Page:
• Another challenge of building software so quickly, with so many changes along the way, was that of validating the software.  When you are moving fast enough, and handling changes to the project scope and desired functionality, it’s hard to capture what the actual correct functionality should be, and whether the software you are building meets those requirements.  This brought along several approaches to automating the test process; unit testing, integration testing, and UI testing.  Developers starting using patterns such as Test Driven Development, and started working with, and communicating with, the QA team to ensure that there was a shared vision of the expected quality of the system.  This increased communication between development and QA resulted in less focus on futile distractions like bug counts and arguing about whether something is actually a defect by strict definition, and more focus on everyone working together build the highest quality system they could.
  • Having partially conquered many of these problems, many product teams took the Agile ideas a few steps farther to get the business users more involved.  While it was always important to make sure that the product being built was what the users actually needed, it was very easy to lose sight of this when focusing on spreadsheets and feature matrices.  More importantly, they wanted to ensure that they were genuinely solving the user’s problem: This required working with the users, asking questions, getting to the root of the problems, and offering potential solutions, rather than just demanding a requirements document.  To help along this communication and discovery process, ideas such as Behavior Driven Development and Specification By Example were developed to ensure that the business users, the only people who really know what needs to be done, are more involved in the project (serving as Pigs rather than just Chickens, if you will).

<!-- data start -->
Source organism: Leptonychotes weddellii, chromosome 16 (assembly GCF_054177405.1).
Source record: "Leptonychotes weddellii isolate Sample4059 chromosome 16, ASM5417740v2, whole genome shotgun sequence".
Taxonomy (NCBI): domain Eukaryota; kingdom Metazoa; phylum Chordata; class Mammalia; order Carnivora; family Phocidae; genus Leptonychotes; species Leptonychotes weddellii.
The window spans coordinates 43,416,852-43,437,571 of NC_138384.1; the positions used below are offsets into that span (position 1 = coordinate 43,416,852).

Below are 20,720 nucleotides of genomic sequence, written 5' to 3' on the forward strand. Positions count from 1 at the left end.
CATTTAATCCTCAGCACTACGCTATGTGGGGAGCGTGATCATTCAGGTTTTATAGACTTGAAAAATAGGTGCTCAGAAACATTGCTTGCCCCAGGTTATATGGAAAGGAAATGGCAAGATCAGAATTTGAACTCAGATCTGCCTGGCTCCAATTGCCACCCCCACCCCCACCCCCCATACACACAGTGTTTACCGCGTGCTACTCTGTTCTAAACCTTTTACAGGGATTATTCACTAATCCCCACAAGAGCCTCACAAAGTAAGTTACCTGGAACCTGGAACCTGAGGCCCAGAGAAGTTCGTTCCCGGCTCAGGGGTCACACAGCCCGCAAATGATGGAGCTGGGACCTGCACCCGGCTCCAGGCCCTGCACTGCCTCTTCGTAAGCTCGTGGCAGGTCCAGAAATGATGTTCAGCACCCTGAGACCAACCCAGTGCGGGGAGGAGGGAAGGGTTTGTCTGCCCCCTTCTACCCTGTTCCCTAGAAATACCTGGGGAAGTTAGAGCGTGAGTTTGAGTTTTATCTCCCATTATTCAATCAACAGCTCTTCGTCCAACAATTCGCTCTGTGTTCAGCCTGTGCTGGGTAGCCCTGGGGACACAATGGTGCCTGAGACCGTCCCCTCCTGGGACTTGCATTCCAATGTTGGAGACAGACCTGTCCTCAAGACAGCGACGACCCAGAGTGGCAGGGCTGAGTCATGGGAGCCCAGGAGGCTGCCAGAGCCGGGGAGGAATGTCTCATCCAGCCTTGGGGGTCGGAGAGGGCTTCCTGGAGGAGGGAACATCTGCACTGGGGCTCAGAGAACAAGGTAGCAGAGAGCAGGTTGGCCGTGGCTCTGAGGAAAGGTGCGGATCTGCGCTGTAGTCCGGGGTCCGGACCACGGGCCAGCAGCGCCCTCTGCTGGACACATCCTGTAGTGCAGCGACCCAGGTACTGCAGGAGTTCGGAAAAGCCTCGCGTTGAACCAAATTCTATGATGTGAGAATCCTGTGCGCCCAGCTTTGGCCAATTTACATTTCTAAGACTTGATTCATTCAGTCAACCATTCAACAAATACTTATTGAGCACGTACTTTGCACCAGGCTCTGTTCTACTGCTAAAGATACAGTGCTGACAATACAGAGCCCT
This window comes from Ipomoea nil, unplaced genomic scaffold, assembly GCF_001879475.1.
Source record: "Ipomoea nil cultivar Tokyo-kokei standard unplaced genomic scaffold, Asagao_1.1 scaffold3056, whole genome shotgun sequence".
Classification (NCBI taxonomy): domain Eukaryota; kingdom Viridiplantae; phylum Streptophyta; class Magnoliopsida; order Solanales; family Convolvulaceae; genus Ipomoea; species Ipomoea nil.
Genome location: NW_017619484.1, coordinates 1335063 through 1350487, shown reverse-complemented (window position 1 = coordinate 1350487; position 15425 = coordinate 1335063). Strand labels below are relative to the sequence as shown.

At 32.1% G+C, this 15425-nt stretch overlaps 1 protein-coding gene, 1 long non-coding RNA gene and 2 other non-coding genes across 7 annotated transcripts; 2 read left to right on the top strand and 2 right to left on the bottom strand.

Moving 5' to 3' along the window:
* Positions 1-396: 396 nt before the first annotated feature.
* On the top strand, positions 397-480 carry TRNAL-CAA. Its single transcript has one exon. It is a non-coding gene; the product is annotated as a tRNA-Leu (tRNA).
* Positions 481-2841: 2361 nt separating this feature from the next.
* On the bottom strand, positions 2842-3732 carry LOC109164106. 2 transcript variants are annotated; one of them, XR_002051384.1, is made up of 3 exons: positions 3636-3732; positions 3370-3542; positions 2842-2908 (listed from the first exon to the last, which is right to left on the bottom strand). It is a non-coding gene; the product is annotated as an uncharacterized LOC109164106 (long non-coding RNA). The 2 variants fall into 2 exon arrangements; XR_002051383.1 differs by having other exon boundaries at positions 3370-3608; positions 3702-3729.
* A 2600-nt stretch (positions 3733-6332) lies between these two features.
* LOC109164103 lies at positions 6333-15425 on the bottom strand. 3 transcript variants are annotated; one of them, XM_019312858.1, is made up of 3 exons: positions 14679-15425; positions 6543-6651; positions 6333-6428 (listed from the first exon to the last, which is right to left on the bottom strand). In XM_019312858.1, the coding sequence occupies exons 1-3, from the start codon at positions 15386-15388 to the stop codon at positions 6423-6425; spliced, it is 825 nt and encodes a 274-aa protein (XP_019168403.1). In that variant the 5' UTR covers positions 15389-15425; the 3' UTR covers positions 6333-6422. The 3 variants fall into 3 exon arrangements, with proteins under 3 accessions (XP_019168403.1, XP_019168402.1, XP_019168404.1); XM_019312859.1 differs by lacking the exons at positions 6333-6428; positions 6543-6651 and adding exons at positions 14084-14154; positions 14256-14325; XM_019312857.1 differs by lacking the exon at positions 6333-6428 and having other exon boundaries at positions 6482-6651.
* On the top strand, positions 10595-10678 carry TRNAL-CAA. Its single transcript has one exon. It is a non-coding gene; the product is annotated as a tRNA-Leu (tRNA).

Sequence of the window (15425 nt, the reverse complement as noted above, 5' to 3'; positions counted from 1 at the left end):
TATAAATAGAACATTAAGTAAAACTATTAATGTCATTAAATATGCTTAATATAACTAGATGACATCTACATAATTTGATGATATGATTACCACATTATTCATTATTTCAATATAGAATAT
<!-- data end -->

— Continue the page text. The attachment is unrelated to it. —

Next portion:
• Now, having confronted many of the hard parts of the process of efficiently building software that actually solves the user’s problems, it became more obvious that there was work to be done in improving the process of shipping and supporting that software.  This has involved working with operations teams to streamline the deployment process and monitor the systems throughout various test and integration environments. 
  • This “DevOps” approach has already solved a long list of long-standing problems in this business, and so might be expected to thrive. However there is a risk, which becomes obvious if we study what happened to past attempts at improving the software development process. The initiative and development of a movement that is rooted in grassroots experience is somehow morphed into a commercial opportunity. Could it be that a movement that has been driven by Ops people and Developers will become hijacked, and subsequently distorted, by our marketing colleagues for commercial reasons, by hyping it into the next Big Thing, the next Game Changer, the next Silver Bullet? If so, then that is a Bad Thing.

 Learning From History In Improving The Software Delivery Process.

Repeatedly, over the past decades, there have been grass-roots attempts by IT people to improve the software delivery process. Each one has been an every-growing vortex, pulling in more people from diverse teams.  The history of trying to improve the development process ‘from within’ started with just the developers, and then expanded to other development teams, QA, project management, business users, and now operations.  Each step of the process involved building bridges of communication and cooperation across teams. Each of these phases then went sour. They all went through a similar buzzword-ification, when a complex idea became over-simplified by a slick phrase.  Generally speaking, they all went through the same steps: